The South is not known for cacti, but that doesn't mean you can't successfully grow them in the southern states, which include Alabama, Arkansas, Florida, Georgia, Louisiana, Mississippi, North Carolina, South Carolina, Tennessee, Texas and Virginia. Some native cacti include the prickly pear, agave and yucca. While those can withstand Southern winters in the ground, most cacti cannot. To grow other cacti, you must follow the proper maintenance requirements.
Select cacti that you can handle. Many will grow several feet, and with the pot and dirt, they may weigh 50 lbs. or more. Most nurseries include vital information about a cactus on a label on the side of the pot. The label provides the cactus' name, sun and water requirements, height expectancy and temperature tolerance. Use the information to guide your choice. Southern temperatures can drop below freezing in winter, especially in the upper southern states like Virginia, Tennessee and the Carolinas, so be prepared to move your cacti indoors when temperatures cool.
Select the appropriate location, based on the label information. For instance, Place the cactus in an unshaded area if it requires full sun. When placing a cactus in the full sun for the first time, check it daily to ensure it stays healthy. A nursery cactus should be acclimated to the hot, southern sun at first. Give it full morning sun to begin with, gradually increasing the amount of sun exposure every few days until it shows it can handle full sun.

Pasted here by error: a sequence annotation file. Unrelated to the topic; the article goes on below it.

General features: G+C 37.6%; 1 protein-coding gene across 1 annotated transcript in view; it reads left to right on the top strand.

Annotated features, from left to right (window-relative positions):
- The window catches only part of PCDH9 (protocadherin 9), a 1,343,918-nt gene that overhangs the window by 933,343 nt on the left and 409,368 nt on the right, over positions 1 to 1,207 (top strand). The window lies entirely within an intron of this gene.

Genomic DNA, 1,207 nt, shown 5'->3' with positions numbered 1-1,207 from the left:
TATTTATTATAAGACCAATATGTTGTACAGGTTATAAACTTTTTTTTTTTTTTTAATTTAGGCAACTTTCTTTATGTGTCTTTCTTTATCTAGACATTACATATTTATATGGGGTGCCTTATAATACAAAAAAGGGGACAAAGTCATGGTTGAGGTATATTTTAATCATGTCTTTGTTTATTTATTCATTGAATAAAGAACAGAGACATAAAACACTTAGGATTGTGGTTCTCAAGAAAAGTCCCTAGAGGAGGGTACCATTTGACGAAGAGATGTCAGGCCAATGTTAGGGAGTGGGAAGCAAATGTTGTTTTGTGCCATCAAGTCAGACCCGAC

Keep a watering and fertilizing calendar. Every time you water your cactus or it gets rained on, mark it on a calendar. The biggest threat to cacti is overwatering, and a calendar prevents that. A cactus should dry 24 to 48 hours after watering. In general, water weekly in the spring and summer if the soil is drying between waterings. In the winter, water once a month or less. The high Southern temperatures will dry a cactus quickly, but if rain is forecast for more than one day, bring the cactus into a dry area until the sun returns. West Texas and South Florida have milder winters and harsher summers than the other Southern states, so more water may be required for cacti in those states. Virginia may be cooler and wetter, so be sure to follow the information label's instructions.
Track fertilizing on the same calendar. Apply fertilizer once a month in spring and summer. Don't fertilize in winter.
Bring the cacti into a warm, dry area in the winter. Most Southern states can have frosty winters, and frost will kill a cactus. An enclosed garage is a good place for storage; it's even better if the garage has a window where the cacti can be placed.
Things You Will Need
- Always wear thick, leather gloves when handling cacti. Moving cacti from outdoors to indoors in the winter is necessary in the South, so wearing gloves will help protect your hands from the spines. With the exception of western Texas, south Florida and Virginia, freezing temperatures are usually most threatening in the South from December to March.